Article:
How to fix wilting tomato plants

How to fix wilting tomato plants

Tomatoes are pretty easy to grow well, as long as you’re prepared to notice quickly if something is wrong. As well as pests and diseases, tomato yield and quality can be affected by nutrient deficiencies, irregular watering, poor pollination and many other issues. This article will cover the main causes of wilting or drooping in tomato plants, and guide you on the road to plant recovery! Tomato plants can wilt and droop for many reasons. Some are more serious issues caused by disease, while others are absolutely nothing to worry about.

What are the main causes for wilted tomato leaves?

  1. Root damage during transplanting. If you did not use the entire root bundle when transplanting, but instead dug up the plant from a growing container, some of the secondary roots were likely lost. The reduced root system means there’s less capture area for water to get into the plant system. This problem can fix itself in a few days, and you should notice the plant improving day by day.
  2. Sun stress. Sun stress occurs when the plants have not been hardened. Many people find their recently transplanted plants to be droopy after their first day out in the sun. Hardening is the process of getting your plant used to the sun, by placing the container in the sun for a few hours each day before transplanting.
  3. Watering inconsistencies. Another reason could be that after transplanting, you water with the same amount of water you did before. The soil is likely drying out a lot quicker due to the heat of the sun and the outdoor environment. Therefore your tomatoes, or your plant, does not have access to sufficient water. More on watering inconsistencies below.
  4. Insufficient pollination. Consider how easy it is for pollinating insects to reach your crops. Tomatoes are self-fertile, which means each flower can pollinate itself. Nevertheless, the presence of bees and/or wind dramatically improves pollination by nudging the flowers just enough to help dislodge the pollen from the stamens. If you are growing tomatoes in a greenhouse or polytunnel, it may be worth opening up the doors and vents to allow bees to get in, but this will also help create a good through-flow of air, keeping your plants cooler and reducing the risk of disease.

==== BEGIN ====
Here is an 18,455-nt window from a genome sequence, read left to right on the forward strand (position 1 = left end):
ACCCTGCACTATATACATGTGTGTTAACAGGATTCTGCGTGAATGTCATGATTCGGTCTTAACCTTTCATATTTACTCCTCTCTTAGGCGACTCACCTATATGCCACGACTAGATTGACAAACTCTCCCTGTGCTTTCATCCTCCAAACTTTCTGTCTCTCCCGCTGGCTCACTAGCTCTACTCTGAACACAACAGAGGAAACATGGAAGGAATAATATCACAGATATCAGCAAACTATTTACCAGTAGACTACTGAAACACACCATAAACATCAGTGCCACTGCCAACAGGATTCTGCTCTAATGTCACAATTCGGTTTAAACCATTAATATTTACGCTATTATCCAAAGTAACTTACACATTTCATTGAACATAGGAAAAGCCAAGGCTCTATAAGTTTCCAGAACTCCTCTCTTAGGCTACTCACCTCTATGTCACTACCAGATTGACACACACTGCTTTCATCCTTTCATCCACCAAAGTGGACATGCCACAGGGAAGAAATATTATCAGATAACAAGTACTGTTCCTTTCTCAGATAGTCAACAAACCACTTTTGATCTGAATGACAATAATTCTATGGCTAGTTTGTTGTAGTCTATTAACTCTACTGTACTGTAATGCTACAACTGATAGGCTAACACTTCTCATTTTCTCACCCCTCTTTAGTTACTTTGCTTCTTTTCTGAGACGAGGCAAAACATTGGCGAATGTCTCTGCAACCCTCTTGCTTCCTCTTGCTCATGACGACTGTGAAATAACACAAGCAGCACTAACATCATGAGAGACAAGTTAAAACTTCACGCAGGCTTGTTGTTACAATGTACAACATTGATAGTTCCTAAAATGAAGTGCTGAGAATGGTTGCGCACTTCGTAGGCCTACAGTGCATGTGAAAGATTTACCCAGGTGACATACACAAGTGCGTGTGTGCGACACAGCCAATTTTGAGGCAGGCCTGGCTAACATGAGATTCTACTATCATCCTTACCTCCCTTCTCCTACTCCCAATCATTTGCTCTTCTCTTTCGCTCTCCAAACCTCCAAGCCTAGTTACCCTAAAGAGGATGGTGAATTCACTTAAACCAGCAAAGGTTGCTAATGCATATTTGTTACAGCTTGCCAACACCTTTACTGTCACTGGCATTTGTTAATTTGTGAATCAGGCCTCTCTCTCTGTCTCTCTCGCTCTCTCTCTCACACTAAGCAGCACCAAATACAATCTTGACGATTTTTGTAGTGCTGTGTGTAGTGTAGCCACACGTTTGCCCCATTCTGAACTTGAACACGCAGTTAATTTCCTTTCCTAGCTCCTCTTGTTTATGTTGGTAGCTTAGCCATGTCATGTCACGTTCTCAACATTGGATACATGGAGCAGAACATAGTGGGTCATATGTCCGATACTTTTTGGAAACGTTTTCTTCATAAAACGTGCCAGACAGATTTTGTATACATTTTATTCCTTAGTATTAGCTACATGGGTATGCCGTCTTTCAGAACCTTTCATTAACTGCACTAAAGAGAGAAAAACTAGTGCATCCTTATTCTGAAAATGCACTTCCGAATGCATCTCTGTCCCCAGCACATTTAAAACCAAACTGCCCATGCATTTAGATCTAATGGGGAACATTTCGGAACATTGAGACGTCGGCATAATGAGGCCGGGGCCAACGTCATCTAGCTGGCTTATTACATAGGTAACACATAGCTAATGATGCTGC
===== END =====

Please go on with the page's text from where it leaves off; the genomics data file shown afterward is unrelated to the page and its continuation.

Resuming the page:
5. Excessive heat. Excessive heat can cause of wilting and curling tomato leaves. Heat can cause tomato leaves to curl up as a way of reducing the surface area exposed to the sun, which helps to minimise the amount of moisture lost through the foliage. While watering may seem like the obvious fix to a plant that has had too much sun, it could actually do more harm than good. Once a heatwave passes, the problem should fix itself so do not water your tomatoes excessively. In prolonged periods of hot weather, it’s best to use shade cloth to help keep the plant from dropping its flowers and stop the leaves from curling.
  6. Over-pruning. Not every gardener chooses to prune their tomato plants, but if you do – make sure you’re not over-doing it! Going OTT with the pruning results in stress – causing the leaves to curl. As mentioned above, tomato plants are susceptible to heat damage, and constantly cutting back the plant will expose it to the sun. Focus on pinching off the suckers between the main and lateral stems rather than cutting back the entire plant. If you have over-pruned your tomato plant and it is now stressed – simply leave it alone and the stress will resolve itself.

More information on watering inconsistencies.

  • Under-watering: If you notice a droop, and thin, dry, paper leaves, then the droop is likely due to under-watering. To confirm, check to see if the soil is dry 1-2 inches below the surface. If it is – give it some water! Under-watering often happens if you are growing a new variety of planting in a new environment, or new soil. As long as under-watering isn’t a regular occurrence you should be fine!
  • Over-watering: Your plants can also droop if there is too much water. In this case, the leaves would appear droopy but completely hydrated, not dry or paper-like. Again, check the soil – if it’s wet to the touch an inch or two below the surface, allow it to dry out.

You can easily avoid under and over watering by using one of our WaterMate products. The WaterMate waters for you, using a combination of timer and environmental data to give your plants the right amount of irrigation – no more super dry or super soggy plants! Out with the watering can and in with the hose, nozzles and drippers. WaterMate comes in two ready-to-fit kits, the Mini for small greenhouses, and the Pro for larger greenhouses and polytunnels. Both of our WaterMate products can also be used across your garden, flower beds and pots too if you prefer!

Is it possible to overcome tomato wilt?

The answer to this is, if it’s caused by an environmental factor – yes, you can recover your plant. However, if the plant is wilting because of a pathogen, it is unfortunately, almost always necessary to uproot and destroy the plant.